The nadir of Corbynism

Over the past three days we’ve seen just how spiteful and classist Corbynistas can be.

Brendan O'Neill

Brendan O'Neill
chief political writer

Topics Politics UK

I don’t know what Keir Starmer can do to breathe life back into the Labour Party. I don’t think there’s much he can do, given he was the architect of Labour’s much-loathed Brexit-betraying policy, and given he is the archetype of the haughty, humourless managerial elites that working-class voters have grown to loathe. No amount of canoodling with the Union flag or eating fish and chips in public (where’s the aioli?!) can disguise what Keir really is.

But there is one thing I am certain beyond all reasonable doubt that Keir Starmer should not do – he should not take lectures, lessons or tips from the Corbynite wing of Labour. He should not take advice from the people who turned Labour from a relatively normal party into a hateful, identitarian outfit for middle-class cosplay Marxists and social-media loons who have a suspiciously lively hatred for the world’s only Jewish state. He should not accept sermons on how to revive Labour from party operators who lost millions of working-class voters to the Tories and who oversaw Labour’s worst General Election result since 1935.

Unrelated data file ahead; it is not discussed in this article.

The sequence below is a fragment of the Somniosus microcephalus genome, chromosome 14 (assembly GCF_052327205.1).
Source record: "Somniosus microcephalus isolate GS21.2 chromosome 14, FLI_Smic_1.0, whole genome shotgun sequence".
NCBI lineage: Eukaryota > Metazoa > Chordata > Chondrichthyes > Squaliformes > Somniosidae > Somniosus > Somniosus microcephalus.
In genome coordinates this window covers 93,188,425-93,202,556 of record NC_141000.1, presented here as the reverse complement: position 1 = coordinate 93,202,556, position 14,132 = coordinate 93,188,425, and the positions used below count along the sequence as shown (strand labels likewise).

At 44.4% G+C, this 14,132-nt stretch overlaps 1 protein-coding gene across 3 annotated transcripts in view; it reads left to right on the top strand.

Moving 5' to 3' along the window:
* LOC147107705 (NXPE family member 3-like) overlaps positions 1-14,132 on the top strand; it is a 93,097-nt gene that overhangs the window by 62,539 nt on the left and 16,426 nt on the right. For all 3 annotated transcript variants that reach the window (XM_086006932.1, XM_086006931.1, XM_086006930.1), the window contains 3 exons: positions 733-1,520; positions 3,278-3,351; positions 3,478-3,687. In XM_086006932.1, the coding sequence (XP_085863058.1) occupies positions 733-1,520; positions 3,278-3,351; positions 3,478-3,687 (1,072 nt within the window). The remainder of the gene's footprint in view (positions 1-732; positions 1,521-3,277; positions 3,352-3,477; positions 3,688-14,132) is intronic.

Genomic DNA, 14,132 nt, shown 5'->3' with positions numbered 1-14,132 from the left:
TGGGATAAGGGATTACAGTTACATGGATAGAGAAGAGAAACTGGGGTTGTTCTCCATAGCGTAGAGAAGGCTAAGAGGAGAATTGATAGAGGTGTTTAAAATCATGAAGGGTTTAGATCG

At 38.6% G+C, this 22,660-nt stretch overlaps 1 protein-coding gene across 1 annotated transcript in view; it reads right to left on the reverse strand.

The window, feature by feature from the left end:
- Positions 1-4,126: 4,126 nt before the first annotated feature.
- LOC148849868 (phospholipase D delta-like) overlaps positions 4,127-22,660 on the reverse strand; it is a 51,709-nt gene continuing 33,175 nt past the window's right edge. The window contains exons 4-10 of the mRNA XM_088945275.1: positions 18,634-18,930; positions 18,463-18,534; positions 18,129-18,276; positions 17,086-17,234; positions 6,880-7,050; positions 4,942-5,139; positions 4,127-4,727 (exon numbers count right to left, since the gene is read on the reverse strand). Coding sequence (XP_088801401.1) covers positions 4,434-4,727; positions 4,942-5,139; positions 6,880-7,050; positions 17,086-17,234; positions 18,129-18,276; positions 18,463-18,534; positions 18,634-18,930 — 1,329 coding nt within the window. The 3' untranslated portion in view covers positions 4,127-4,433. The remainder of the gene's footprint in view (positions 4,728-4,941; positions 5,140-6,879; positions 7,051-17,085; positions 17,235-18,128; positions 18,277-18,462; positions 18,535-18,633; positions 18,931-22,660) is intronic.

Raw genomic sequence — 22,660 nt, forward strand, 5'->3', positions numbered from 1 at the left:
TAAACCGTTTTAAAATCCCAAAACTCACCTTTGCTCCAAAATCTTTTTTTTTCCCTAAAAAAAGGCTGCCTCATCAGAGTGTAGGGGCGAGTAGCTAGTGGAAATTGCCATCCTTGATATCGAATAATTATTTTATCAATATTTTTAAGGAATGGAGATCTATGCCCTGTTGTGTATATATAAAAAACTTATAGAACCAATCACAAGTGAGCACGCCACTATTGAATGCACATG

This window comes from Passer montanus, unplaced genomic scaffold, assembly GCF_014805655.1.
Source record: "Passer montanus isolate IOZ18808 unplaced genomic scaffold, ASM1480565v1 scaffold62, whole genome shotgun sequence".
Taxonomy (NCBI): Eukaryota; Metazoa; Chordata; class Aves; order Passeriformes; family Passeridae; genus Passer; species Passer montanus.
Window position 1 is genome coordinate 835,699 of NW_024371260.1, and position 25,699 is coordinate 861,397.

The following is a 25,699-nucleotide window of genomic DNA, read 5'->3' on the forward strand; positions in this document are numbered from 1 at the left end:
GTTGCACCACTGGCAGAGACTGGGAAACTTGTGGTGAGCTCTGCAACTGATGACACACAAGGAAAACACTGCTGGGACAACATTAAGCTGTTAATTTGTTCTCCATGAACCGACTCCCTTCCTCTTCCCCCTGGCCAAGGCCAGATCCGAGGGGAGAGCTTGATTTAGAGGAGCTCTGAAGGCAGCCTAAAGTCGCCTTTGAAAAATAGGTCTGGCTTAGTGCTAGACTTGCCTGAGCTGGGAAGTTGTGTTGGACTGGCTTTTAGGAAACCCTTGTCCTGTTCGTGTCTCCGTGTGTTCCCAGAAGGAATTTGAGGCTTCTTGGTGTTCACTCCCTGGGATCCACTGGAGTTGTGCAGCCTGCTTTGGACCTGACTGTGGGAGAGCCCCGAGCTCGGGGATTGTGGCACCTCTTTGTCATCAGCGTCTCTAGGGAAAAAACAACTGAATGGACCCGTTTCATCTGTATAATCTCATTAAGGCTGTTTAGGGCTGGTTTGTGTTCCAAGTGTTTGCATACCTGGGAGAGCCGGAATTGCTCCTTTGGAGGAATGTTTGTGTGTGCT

The behaviour of Corbynistas since Labour’s rubbish showing in the local elections last week has been extraordinary. They’re behaving as if 2019 didn’t happen. As if Labour, when they were running the show, didn’t lose vast swathes of the Red Wall to Boris Johnson’s Conservative Party. ‘Jeremy held on to Hartlepool and now Starmer has lost it!’, they crow, neglecting to mention that Jeremy lost Bolsover, Bishop Auckland, Wakefield, Sedgefield, Don Valley… word length prevents me from listing all the working-class constituencies that fled Labour when it was being run by ‘Jez We Can’ activists more interested in upholding the right of trans women to poop in ladies’ bathrooms than in upholding the vote for Brexit.

Demonstrating a frankly terrifying inability to experience the emotion of shame – scientists should study them – these activists who drove so many decent working-class people into the arms of the Tory Party have spent the past 72 hours sternly counselling Keir on what he should do next. ‘Be more radical’, they cry. ‘Be more like us’, they demand. ‘Listen to John McDonnell’, says John McDonnell. The same John McDonnell who we all remember looking redder than the communist tracts he has pretended to read when he was on the BBC on 12 December 2019 and the crushing General Election results came in.